Crisco, 71, suffered a fall at his home. His long-time campaign strategist Brad Crone told ABC11 Tuesday that Crisco apparently slipped on a rug outside his home and fell backwards - hitting his head on brick pavers. He died instantly.
Monday evening, Crisco's family released a statement: "We are heartbroken to share the news that Keith has passed away after an accidental fall at his home this afternoon. Keith was our loving husband, father, grandfather, brother and friend. He was a remarkable man with a tremendous dedication to his family and to public service. We appreciate the outpouring of love from our family and friends and all who knew him."
"I know him from when he became the commerce secretary appointed by the then-Gov. Bev Purdue," said Ron Sanyal, who also ran for a congressional seat.
Sanyal is one of many politicians who got to know Crisco on a more personal level.
"Keith Crisco was a gentleman, and I'm just heartbroken because he was a good leader for North Carolina," said Sanyal.
Aiken was leading Crisco by fewer than 400 votes after the contest last week. A final tally issued by state election officials Tuesday showed Aiken winning by 399 votes. Aiken announced he was suspending all campaign activities in the wake of Crisco's death - saying he was stunned by the news.
"Keith came from humble beginnings. No matter how high he rose, to Harvard, to the White House and to the Governor's Cabinet, he never forgot where he came from. He was a gentleman, a good and honorable man and an extraordinary public servant. I was honored to know him," said Aiken in a statement.
After being declared the winner, Aiken will face Republican incumbent Renee Ellmers in November in the GOP-leaning 2nd Congressional District.
Crisco was born and raised in North Carolina. He graduated from Pfeiffer University with a BA in mathematics and physics and received a master of business administration from Harvard University.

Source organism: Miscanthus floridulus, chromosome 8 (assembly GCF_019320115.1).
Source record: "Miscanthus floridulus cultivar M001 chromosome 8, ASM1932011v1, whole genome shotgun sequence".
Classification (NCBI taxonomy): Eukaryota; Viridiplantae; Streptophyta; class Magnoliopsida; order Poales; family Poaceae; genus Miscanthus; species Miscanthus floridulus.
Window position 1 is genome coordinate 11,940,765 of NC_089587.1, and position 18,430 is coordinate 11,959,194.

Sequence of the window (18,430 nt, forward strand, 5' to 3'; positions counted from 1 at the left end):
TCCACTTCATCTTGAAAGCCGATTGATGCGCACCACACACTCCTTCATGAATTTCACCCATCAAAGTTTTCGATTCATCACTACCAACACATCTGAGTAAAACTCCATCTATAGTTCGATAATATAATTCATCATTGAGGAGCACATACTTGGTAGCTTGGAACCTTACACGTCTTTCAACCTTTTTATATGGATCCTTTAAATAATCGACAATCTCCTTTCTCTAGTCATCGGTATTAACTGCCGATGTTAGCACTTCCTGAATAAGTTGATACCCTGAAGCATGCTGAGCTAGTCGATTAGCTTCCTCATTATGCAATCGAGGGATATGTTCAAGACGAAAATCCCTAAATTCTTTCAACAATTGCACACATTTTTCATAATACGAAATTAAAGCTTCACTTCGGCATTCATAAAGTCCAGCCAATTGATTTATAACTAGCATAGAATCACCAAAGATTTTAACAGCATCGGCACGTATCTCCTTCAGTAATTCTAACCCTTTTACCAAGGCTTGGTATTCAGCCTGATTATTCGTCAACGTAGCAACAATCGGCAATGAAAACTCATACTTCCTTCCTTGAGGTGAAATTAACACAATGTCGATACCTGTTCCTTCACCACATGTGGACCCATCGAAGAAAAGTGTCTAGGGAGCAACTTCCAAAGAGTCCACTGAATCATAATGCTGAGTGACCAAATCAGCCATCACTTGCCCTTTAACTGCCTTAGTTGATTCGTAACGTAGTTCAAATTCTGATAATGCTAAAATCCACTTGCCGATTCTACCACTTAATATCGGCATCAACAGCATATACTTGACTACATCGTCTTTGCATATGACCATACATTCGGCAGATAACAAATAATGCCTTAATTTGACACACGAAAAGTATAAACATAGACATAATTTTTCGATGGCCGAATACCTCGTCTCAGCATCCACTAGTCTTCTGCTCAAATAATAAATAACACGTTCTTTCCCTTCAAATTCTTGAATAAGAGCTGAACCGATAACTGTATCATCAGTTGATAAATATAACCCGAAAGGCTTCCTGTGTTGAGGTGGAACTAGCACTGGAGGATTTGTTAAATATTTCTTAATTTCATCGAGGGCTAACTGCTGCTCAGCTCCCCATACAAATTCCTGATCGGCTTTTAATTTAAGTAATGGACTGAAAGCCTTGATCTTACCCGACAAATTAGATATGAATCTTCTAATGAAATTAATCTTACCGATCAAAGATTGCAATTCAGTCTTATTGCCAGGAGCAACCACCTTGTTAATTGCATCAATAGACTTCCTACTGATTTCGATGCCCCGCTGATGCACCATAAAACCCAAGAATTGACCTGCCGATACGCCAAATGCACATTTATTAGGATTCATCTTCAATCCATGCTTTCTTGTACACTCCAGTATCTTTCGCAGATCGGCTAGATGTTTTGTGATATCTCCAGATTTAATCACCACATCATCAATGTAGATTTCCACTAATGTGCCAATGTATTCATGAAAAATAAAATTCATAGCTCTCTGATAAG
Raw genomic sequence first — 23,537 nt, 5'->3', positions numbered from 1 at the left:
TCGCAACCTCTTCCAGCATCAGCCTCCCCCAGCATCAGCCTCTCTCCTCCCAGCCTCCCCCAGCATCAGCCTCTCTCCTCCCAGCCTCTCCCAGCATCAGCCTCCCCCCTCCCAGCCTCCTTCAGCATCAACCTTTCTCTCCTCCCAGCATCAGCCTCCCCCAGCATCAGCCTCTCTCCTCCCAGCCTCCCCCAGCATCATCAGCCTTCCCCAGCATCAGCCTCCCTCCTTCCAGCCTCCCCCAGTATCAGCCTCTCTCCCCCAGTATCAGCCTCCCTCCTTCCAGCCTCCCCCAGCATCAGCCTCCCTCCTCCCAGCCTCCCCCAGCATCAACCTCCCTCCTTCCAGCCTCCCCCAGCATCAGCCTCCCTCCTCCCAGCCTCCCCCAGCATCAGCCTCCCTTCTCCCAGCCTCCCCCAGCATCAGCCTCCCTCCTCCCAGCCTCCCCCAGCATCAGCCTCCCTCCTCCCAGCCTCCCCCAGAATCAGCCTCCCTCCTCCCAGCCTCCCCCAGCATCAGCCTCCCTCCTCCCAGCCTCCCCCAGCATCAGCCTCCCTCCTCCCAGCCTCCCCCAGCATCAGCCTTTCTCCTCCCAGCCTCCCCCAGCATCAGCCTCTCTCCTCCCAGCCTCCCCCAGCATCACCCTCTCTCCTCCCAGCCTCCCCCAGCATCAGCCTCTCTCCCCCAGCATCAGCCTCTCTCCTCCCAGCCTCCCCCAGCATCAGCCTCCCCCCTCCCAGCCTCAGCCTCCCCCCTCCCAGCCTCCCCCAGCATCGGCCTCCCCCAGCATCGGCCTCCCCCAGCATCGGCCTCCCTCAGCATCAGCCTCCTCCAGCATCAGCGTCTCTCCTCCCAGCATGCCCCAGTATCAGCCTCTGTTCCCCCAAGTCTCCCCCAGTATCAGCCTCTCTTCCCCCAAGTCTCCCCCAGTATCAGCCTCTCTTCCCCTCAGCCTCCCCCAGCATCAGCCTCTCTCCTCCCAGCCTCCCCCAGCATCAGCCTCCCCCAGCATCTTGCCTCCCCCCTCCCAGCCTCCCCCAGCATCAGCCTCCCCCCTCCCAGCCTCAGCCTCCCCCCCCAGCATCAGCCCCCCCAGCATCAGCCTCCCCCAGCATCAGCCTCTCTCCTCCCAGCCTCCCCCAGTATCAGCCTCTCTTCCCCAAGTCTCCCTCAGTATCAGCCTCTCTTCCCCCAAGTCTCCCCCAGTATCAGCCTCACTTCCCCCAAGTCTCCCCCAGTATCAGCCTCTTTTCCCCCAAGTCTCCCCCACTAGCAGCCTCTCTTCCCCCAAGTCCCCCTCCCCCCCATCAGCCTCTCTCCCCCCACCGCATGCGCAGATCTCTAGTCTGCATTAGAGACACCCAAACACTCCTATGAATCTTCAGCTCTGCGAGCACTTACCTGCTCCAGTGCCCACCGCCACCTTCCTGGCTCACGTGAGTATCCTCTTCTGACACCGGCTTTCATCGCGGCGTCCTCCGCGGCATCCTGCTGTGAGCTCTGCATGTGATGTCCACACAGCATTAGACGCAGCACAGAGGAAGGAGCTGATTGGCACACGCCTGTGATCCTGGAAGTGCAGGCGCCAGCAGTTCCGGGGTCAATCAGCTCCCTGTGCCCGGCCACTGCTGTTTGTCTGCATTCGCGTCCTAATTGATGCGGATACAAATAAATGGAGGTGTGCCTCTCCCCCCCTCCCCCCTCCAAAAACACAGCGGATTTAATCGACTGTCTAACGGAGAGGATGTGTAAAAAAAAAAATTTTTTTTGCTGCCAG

In 1970 and 1971, he served as a White House fellow with a position of Assistant to the U.S. Secretary of Commerce. In 1978, Crisco became the president of Stedman Elastics in Asheboro. He has served on the Asheboro City Council.
In 2009, he was appointed as Secretary of Commerce for North Carolina and served until 2013. Crisco was also a member of the University of North Carolina School of Public Health Advisory Council.
He also served as board chair for Bennett College and the North Carolina Center for Public Policy Research.
Crisco was married for 49 years to his wife Jane. They had three children and six grandchildren.
Funeral services will be held on Friday at 2 p.m. at First United Methodist Church, at 224 North Fayetteville Street in Asheboro. The family will receive friends on Thursday from 6 - 8 p.m. at Pugh Funeral Home at 437 Sunset Avenue in Asheboro.
"We are incredibly shocked and saddened to hear about Keith Crisco's sudden passing. Keith was an accomplished businessman and public servant with a sterling reputation and a tremendous amount of respect from North Carolinians across the partisan spectrum. Keith, like my father, served the state as Commerce Secretary with dignity and humility, and also like my father, passed away well before his time. Keith's family is in our thoughts and prayers during this very difficult time," said a statement from the NCGOP.
The State Board of Elections released a statement on Crisco's death. It read: "A native of North Carolina, we are grateful for Mr. Crisco's service to our state and his community through the years. Our thoughts and prayers are with the Crisco family during this difficult time."
"My deepest condolences go out to the Crisco family on the passing of one of our state's most widely-respected public officials, Keith Crisco. I was honored to work with him on many issues that positively impacted the people of North Carolina, and I was struck by his professionalism and dedication to the citizens he served. He never wavered in his determination to improve the state he was so proud to call home. We will keep his family in our thoughts and prayers during this difficult time," said N.C. Speaker of the House Rep. Thom Tillis.